And that is irony, my friends. Because all along Jesus, all through his days of healing and driving out demons and teaching his disciples about the kingdom of heaven, Jesus has told them to be quiet about him until he rises from the dead and in all those times they can’t keep their trap shut. They go blabbing all over the place. But the time when the word finally does need to get out, the time when Jesus finally accomplishes that which he was sent to do, which is to suffer and die and rise again, the everyone clams up.

Jesus is our savior. Jesus is the One who was crucified so that power of death might be broken forever. He is not just a healer or a teacher. He is our Redeemer who suffers and dies for us. That is what we can say without holding back today. It is what we need to say today in a world that has, for example, pandemics. In a world that has people locked up in concentration camps. In a world where demons like narcissism and addiction and idolatry still enslave people, in a world racked by grief from tragedies that are senseless and tragedies that are ruthlessly planned out and executed. God has burst through the stone of the tomb to let eternal life flow for all of humankind. Easter means the kingdom of heaven will now come to all earth’s dark corners. Easter means we have communion with God forever. This is unbelievably wonderful news, and yet the women don’t say nothing to nobody about it.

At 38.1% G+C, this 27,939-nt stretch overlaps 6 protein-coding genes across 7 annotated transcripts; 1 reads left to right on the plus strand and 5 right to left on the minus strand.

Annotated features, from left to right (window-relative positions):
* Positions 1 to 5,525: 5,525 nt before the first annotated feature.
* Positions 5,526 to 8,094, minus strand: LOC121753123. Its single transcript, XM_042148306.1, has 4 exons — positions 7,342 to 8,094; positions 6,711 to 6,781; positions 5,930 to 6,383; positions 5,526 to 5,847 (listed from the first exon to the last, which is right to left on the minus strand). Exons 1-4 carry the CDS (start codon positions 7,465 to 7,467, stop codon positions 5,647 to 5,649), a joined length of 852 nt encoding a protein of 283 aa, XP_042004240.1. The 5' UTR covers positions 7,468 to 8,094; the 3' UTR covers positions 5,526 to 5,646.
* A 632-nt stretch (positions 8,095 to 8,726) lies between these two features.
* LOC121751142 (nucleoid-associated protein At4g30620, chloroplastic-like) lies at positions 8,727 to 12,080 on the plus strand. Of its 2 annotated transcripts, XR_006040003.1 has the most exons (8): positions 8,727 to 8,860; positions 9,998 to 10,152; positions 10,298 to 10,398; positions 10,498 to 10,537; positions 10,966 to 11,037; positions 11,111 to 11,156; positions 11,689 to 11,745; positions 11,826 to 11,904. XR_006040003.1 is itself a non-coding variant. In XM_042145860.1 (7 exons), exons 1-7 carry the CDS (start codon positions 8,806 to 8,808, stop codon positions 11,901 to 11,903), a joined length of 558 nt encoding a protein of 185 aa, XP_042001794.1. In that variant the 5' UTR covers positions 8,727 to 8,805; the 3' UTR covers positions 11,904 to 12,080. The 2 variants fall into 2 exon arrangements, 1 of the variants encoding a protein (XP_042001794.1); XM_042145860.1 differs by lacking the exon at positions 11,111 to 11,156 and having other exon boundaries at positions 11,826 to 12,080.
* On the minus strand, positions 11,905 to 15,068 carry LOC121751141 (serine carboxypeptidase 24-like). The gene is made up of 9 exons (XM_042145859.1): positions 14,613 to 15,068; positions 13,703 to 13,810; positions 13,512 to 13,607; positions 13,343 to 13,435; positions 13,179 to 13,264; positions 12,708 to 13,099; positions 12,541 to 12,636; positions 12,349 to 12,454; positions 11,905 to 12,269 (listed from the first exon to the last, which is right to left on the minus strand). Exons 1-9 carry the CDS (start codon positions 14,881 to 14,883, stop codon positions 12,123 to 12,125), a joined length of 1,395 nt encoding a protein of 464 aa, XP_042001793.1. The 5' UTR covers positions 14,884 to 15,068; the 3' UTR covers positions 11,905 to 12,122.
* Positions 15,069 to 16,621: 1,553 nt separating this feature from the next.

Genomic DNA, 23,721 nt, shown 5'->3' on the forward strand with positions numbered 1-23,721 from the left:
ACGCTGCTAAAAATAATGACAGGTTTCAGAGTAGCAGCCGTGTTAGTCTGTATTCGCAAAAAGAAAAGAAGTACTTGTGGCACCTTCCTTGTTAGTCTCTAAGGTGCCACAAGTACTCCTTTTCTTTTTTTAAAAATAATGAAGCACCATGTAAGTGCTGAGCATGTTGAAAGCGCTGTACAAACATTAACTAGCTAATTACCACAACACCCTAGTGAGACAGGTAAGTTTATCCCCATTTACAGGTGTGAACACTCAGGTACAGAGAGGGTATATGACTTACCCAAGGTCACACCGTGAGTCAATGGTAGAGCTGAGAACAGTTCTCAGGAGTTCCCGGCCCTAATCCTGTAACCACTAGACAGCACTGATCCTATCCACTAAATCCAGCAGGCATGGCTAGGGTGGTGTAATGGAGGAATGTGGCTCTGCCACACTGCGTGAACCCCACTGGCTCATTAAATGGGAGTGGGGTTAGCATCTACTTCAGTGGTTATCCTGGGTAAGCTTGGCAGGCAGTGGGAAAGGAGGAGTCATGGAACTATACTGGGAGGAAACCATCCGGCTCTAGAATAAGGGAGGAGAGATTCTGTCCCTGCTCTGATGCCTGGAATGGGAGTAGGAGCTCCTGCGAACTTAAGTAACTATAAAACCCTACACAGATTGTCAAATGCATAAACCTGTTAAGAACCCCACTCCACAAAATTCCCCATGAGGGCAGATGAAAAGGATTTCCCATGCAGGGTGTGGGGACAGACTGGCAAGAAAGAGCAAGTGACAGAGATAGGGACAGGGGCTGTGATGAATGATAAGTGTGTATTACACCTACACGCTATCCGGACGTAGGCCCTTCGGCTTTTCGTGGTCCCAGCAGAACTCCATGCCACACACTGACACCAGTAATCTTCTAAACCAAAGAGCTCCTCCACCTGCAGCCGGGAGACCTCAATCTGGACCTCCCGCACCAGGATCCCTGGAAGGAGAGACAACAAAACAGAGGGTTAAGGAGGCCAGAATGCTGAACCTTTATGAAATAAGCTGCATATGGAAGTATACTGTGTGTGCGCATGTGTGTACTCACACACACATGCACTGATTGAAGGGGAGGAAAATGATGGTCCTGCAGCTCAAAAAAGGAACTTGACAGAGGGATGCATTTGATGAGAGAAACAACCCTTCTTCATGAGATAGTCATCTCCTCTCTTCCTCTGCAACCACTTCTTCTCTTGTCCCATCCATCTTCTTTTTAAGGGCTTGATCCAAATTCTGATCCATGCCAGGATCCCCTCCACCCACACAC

In a way, then, the resurrection story this morning not only begins with a question—the one about the stone—but it ends with a question. It’s an unwritten question, one that the reader or the hearer of the story can’t help but ask as we envision the two Marys and Salome running off into the dawn light. If they didn’t tell anyone this news, then how in the world did we find out about it? If the last emotion we are left with that morning is fear, then how do we live in such joy and boldness now? A stone doesn’t block the entrance that morning, but doesn’t their lack of action block the news?